As this authority is accorded by followers, Barker calls it 'charismatisation'. This makes a leader in the eyes of members, new converts and others interested a very special person, and involves myths about his childhood, holy objects he has used and so on. All stories and things contribute to a picture of this perfect person as out of the ordinary but prepared to come down to the level of ordinary people. Charismatisation makes a leader more unaccountable, unpredictable and power-mad in a number of ways. A leader can change his or her mind at a moment's notice, without referring to or conferring with anyone. (Barker, 2002)
Gülen has been visible in public life since he was sixteen years old as preacher, writer and civil initiator. He has not preached, instructed, led or encouraged anyone into any absurdities, deviations, violence, killings, suicides or abuse of any sort. He has not presented any unaccountability and unpredictability in his thoughts and actions (Woodhall, 2005: 4; Irvine, 2006: 59; Ünal and Williams, 2000: 328; Aslandogan and Çetin, 2006: 42-4, 51-2). This is one indication that Gülen and the Movement are not like the sects, cults or new religious movements studied by Barker and others.
Is the Gülen Movement a Sufi order?
Hermansen (2005: 9-10) summarizes the arguments against using the tariqa label for the Gülen Movement:
Bekim Agai concludes that this is a misrepresentation because unlike classical tariqa Sufi sm, there is no requirement of initiation, no restricted or esoteric religious practices, and no arcane Sufiterminology that marks membership in the Gülen Movement. Enes Ergene also strongly disagrees with the characterization of the Movement as a tariqa in any classical social or organizational sense although he feels that Gülen as an individual thinker could be considered a "contemporary Sufi".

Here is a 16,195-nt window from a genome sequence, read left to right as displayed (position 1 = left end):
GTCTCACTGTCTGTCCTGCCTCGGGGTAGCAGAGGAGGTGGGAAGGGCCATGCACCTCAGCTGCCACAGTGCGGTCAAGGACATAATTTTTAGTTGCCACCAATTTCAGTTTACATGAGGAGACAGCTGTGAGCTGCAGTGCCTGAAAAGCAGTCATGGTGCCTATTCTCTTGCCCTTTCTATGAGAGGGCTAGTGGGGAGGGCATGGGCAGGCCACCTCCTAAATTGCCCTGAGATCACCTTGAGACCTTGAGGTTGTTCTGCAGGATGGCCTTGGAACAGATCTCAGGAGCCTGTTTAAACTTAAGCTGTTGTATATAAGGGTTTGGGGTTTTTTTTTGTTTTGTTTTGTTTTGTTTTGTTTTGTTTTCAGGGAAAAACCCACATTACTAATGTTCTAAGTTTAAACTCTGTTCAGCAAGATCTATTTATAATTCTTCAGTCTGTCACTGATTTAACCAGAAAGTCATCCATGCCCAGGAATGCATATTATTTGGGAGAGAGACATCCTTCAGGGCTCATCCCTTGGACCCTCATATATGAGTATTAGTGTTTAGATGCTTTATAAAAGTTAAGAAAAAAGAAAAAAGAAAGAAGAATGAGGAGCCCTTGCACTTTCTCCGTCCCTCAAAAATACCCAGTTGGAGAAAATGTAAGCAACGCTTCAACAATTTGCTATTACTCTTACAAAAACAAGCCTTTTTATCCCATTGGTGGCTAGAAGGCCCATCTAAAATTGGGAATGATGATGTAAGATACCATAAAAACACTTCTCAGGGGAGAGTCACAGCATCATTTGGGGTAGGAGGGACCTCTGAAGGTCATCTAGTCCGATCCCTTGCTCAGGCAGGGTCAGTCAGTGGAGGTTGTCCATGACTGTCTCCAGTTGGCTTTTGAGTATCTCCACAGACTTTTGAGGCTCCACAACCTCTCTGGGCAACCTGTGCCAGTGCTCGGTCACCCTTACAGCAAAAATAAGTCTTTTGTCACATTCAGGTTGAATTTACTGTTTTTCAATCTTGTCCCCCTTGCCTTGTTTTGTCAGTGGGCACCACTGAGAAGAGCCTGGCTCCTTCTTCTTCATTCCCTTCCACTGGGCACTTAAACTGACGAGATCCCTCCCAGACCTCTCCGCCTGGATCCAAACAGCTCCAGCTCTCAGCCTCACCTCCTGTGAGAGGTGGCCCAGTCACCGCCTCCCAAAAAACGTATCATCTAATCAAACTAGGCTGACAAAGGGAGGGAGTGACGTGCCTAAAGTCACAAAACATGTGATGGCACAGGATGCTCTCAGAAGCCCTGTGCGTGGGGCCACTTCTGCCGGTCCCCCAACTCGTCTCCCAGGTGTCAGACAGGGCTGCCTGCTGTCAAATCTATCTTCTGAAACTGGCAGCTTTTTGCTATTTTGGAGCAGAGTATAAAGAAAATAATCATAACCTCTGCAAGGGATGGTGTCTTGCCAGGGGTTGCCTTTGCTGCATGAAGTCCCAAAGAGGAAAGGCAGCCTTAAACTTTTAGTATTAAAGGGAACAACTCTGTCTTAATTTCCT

So, what distinguishes the Gülen Movement from Sufi orders, is the fact that no religious processes or hierarchies are found within it. Muslims in the movement respect the opinions of qualified Muslim scholars, but there is no internal religious hierarchy at local levels or transnationally.
What are the characteristics of the Gülen Movement?
It is always difficult to prove a negative, so trying to show what the Gülen Movement is not proves harder than showing what it is. If the Gülen Movement defies characterization as a sect, cult or order, what is special about it? I shall illustrate the more significant and identifiable features of the movement which account for its public visibility and success, while continuing to highlight aspects of its identity which distinguish it from sects, cults and orders. First of all, the reflexivity of the Gülen Movement is very high. The participants are fully aware of what they are doing and why they are doing it. They have a clear definition of the services, the field of the action, the goals and the instruments used to achieve them. The Gülen Movement also has the necessary accumulated experience and is successful at imparting it to participants and to third parties. The clarity of the general goals, particularity of objectives, the stress on and the observation of legitimacy of means and ends, and the attainability and accountability of the projects they take on demarcate Gülen and the Movement from cults and sects in a clear way (Hermansen, 2005: 4-9, 9-11; Aslandogan and Çetin, 2006: 43).
In the Movement, direct participation in the services given provides motivation for highly symbolic, cultural, ethical and spiritual values rather than worldly goods or material gains (Hermansen, 2005: 27). Kuru (2003: 123) notes, "Gülen is against the kind of rationalism that focuses on egoistic self interest and pure materialistic cost-benefit analysis." Motivation and incentives are gained through the relational networks and the services given corporately and altruistically. This ties individuals together (Tekalan, 2005: 7-8) and means "living among people by continuously discerning the Divine unity amidst multiplicity" (Gülen, 2004b: 19). Therefore, the Gülen Movement, unlike sects or cults, prefers being with people, rather than avoiding them. Participants do not draw back into themselves, sever relations with the outside, nor renounce all courses of action (Gülen, 2000c: 73).
Quite the contrary, Gülen (2004a: 230) reminds his readers of the current interdependency of communities and that any radical changes in a country will not be determined by that country alone because this is a period of interactive relations, a situation that causes closeness between peoples and nations. Therefore, people should seek ways to get along with each other (Gülen, 2004a: 42). Differences in beliefs, races, customs and traditions are richness, and should be appreciated for the common good through peaceful and respectful relationships (Gülen, 2004a: 249-50).